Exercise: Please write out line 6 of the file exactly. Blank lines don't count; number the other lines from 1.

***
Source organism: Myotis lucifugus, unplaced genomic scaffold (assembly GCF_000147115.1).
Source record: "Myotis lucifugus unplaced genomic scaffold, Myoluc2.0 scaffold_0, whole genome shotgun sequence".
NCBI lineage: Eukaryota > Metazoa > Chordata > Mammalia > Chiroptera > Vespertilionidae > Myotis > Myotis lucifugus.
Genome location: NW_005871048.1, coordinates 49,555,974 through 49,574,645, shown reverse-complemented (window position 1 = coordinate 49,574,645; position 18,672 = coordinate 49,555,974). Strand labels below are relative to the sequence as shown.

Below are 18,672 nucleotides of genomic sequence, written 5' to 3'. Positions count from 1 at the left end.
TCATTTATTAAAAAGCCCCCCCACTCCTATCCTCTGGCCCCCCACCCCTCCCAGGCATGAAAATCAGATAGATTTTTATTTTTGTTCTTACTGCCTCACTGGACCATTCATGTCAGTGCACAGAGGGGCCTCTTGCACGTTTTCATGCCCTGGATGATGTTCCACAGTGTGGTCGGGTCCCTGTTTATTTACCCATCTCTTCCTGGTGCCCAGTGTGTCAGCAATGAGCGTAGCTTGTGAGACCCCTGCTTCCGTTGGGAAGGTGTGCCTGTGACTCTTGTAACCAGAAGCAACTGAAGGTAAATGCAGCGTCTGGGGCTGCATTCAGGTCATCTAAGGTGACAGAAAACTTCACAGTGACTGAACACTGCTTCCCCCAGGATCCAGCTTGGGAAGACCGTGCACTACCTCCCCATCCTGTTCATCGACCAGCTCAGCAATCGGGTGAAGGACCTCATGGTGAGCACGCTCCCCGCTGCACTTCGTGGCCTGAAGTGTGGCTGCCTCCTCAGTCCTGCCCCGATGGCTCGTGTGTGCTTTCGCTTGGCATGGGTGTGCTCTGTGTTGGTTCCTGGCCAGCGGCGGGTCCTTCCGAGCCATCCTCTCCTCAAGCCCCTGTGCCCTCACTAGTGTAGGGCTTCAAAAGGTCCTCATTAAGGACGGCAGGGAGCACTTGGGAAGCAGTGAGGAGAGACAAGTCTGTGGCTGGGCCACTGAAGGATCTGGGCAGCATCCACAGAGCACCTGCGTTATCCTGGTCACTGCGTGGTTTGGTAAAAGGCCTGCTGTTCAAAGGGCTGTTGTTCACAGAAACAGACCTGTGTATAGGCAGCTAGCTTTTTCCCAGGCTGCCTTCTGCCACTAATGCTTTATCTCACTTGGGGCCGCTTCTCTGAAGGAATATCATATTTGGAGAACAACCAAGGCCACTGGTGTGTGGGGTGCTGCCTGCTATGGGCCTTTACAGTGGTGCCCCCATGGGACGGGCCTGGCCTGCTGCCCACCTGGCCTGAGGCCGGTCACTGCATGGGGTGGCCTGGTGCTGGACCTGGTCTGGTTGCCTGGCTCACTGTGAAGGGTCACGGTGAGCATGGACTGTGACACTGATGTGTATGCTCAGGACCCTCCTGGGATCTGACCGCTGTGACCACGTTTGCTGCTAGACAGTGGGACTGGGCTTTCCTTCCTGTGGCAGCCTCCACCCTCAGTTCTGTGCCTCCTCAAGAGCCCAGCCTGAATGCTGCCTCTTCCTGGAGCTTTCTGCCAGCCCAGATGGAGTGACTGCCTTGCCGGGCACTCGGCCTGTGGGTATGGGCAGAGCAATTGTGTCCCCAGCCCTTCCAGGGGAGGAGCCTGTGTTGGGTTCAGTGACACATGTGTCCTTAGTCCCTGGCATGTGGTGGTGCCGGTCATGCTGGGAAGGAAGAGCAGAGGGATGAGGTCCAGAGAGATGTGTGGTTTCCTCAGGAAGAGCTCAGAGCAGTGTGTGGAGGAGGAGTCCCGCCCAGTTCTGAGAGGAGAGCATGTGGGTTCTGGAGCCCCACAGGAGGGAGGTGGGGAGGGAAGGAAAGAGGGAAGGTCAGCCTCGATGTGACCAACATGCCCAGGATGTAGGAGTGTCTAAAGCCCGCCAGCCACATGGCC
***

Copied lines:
TCATTTATTAAAAAGCCCCCCCACTCCTATCCTCTGGCCCCCCACCCCTCCCAGGCATGAAAATCAGATAGATTTTTATTTTTGTTCTTACTGCCTCACTGGACCATTCATGTCAGTGCACAGAGGGGCCTCTTGCACGTTTTCATGCCCTGGATGATGTTCCACAGTGTGGTCGGGTCCCTGTTTATTTACCCATCTCTTCCTGGTGCCCAGTGTGTCAGCAATGAGCGTAGCTTGTGAGACCCCTGCTTCCGTTGGGAAGGTGTGCCTGTGACTCTTGTAACCAGAAGCAACTGAAGGTAAATGCAGCGTCTGGGGCTGCATTCAGGTCATCTAAGGTGACAGAAAACTTCACAGTGACTGAACACTGCTTCCCCCAGGATCCAGCTTGGGAAGACCGTGCACTACCTCCCCATCCTGTTCATCGACCAGCTCAGCAATCGGGTGAAGGACCTCATGGTGAGCACGCTCCCCGCTGCACTTCGTGGCCTGAAGTGTGGCTGCCTCCTCAGTCCTGCCCCGATGGCTCGTGTGTGCTTTCGCTTGGCATGGGTGTGCTCTGTGTTGGTTCCTGGCCAGCGGCGGGTCCTTCCGAGCCATCCTCTCCTCAAGCCCCTGTGCCCTCACTAGTGTAGGGCTTCAAAAGGTCCTCATTAAGGACGGCAGGGAGCACTTGGGAAGCAGTGAGGAGAGACAAGTCTGTGGCTGGGCCACTGAAGGATCTGGGCAGCATCCACAGAGCACCTGCGTTATCCTGGTCACTGCGTGGTTTGGTAAAAGGCCTGCTGTTCAAAGGGCTGTTGTTCACAGAAACAGACCTGTGTATAGGCAGCTAGCTTTTTCCCAGGCTGCCTTCTGCCACTAATGCTTTATCTCACTTGGGGCCGCTTCTCTGAAGGAATATCATATTTGGAGAACAACCAAGGCCACTGGTGTGTGGGGTGCTGCCTGCTATGGGCCTTTACAGTGGTGCCCCCATGGGACGGGCCTGGCCTGCTGCCCACCTGGCCTGAGGCCGGTCACTGCATGGGGTGGCCTGGTGCTGGACCTGGTCTGGTTGCCTGGCTCACTGTGAAGGGTCACGGTGAGCATGGACTGTGACACTGATGTGTATGCTCAGGACCCTCCTGGGATCTGACCGCTGTGACCACGTTTGCTGCTAGACAGTGGGACTGGGCTTTCCTTCCTGTGGCAGCCTCCACCCTCAGTTCTGTGCCTCCTCAAGAGCCCAGCCTGAATGCTGCCTCTTCCTGGAGCTTTCTGCCAGCCCAGATGGAGTGACTGCCTTGCCGGGCACTCGGCCTGTGGGTATGGGCAGAGCAATTGTGTCCCCAGCCCTTCCAGGGGAGGAGCCTGTGTTGGGTTCAGTGACACATGTGTCCTTAGTCCCTGGCATGTGGTGGTGCCGGTCATGCTGGGAAGGAAGAGCAGAGGGATGAGGTCCAGAGAGATGTGTGGTTTCCTCAGGAAGAGCTCAGAGCAGTGTGTGGAGGAGGAGTCCCGCCCAGTTCTGAGAGGAGAGCATGTGGGTTCTGGAGCCCCACAGGAGGGAGGTGGGGAGGGAAGGAAAGAGGGAAGGTCAGCCTCGATGTGACCAACATGCCCAGGATGTAGGAGTGTCTAAAGCCCGCCAGCCACATGGCC